The ruling by Judge Richard Mosley means Khadr can significantly expand his $20-million civil lawsuit in which he accuses Ottawa of complicity in what he claims was his arbitrary detention and cruel and inhuman treatment at the hands of the Americans.
"Whether Canada conspired with foreign officials to violate the fundamental rights of a citizen is not a trivial matter," Mosley said in his ruling.
"If anything, adding conspiracy to the statement of claim clarifies the nature of the controversy between the parties and facilitates its comprehensive examination by a court."
The federal government had opposed the expanded claim, arguing among other things that international law bars Khadr from dragging the U.S. into his civil action, first filed in 2004.
Mosley said it should be up to a trial judge to decide whether the conspiracy allegation can stand.
He said Khadr's action does not name the U.S. as a defendant nor seek any remedy that could be enforced against American authorities. As a result, it does not violate rules against domestic courts pronouncing on actions by foreign governments, Mosley said.
He awarded costs to Khadr's lawyers on the grounds that Ottawa had "considerably increased the costs and delay" of the action by opposing the lawsuit amendments, almost all of which he allowed.
Among other things, documents show Canadian agents went down to the infamous U.S. prison in 2003 and 2004 to interrogate the Toronto-born Khadr after first agreeing to share any intelligence with his American prosecutors.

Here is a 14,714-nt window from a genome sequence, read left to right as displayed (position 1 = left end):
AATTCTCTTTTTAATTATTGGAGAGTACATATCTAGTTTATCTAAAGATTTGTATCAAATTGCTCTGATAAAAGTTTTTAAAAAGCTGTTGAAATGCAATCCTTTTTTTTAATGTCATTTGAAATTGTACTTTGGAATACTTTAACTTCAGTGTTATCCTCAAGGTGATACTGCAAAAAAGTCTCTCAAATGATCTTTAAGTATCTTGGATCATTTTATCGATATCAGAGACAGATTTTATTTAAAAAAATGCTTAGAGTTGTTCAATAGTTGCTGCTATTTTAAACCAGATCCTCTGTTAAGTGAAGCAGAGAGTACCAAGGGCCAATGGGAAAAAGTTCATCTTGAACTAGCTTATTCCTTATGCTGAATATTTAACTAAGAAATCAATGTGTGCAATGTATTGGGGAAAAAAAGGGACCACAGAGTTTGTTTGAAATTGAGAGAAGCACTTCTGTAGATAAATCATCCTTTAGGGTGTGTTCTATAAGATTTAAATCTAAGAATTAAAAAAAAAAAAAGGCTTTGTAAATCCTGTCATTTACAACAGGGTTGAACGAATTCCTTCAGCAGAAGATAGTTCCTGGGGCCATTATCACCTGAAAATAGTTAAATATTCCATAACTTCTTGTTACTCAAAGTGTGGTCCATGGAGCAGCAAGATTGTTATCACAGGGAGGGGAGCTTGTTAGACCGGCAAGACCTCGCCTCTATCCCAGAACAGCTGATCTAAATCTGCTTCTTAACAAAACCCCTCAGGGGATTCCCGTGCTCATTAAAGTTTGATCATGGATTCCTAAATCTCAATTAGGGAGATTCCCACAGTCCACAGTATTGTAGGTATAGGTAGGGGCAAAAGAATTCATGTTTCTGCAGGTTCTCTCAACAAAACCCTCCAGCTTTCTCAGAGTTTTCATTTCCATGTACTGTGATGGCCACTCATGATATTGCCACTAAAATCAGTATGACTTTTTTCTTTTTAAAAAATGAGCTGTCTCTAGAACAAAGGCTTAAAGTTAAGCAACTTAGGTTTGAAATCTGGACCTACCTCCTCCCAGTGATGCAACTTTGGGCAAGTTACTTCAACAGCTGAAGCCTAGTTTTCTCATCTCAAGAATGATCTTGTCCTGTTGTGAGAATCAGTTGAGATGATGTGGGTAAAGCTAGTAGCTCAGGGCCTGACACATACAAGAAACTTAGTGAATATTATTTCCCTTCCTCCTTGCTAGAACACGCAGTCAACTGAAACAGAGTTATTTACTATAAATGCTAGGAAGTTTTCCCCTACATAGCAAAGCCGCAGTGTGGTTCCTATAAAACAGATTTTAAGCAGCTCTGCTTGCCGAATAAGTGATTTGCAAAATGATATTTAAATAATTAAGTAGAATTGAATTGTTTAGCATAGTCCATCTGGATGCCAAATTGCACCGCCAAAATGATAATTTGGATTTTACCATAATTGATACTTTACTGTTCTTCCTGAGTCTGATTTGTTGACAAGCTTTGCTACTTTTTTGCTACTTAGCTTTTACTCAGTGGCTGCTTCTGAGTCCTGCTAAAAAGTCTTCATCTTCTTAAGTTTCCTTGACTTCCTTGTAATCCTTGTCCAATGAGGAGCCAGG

Khadr's military captors then subjected him to sleep-deprivation — known as the "frequent flyer" program — to soften him up for interrogation by the Canadians, previously released documents show.
Mosley himself noted three U.S. Supreme Court decisions found procedures at Guantanamo Bay while Khadr was detained to be illegal.
Khadr's lawyer John Phillips said he was pleased the conspiracy claim could now go ahead as part of the lawsuit.
"This will allow for a full hearing and full airing of what happened to Omar and how he was treated by both the United States and Canadian government authorities," Phillips said.
"We're going to see justice done."
None of Khadr's claims has been proven in court.
The U.S. government has denied torturing Khadr, 28, who pleaded guilty to five war crimes in October 2010 before a widely maligned American military commission for incidents that occurred in Afghanistan when he was 15.
In return, he was handed a further eight-year sentence. He later said he pleaded guilty only to get out of Guantanamo Bay and come back to Canada.
The Americans had arrested him in July 2002 following a brutal firefight in which he was terribly injured and an American special forces soldier was killed. He was finally returned to Canada in September 2012 and is currently incarcerated in Alberta.
While Ottawa maintains Khadr is a hardened terrorist, legal experts have argued his actions could not have amounted to war crimes under international law.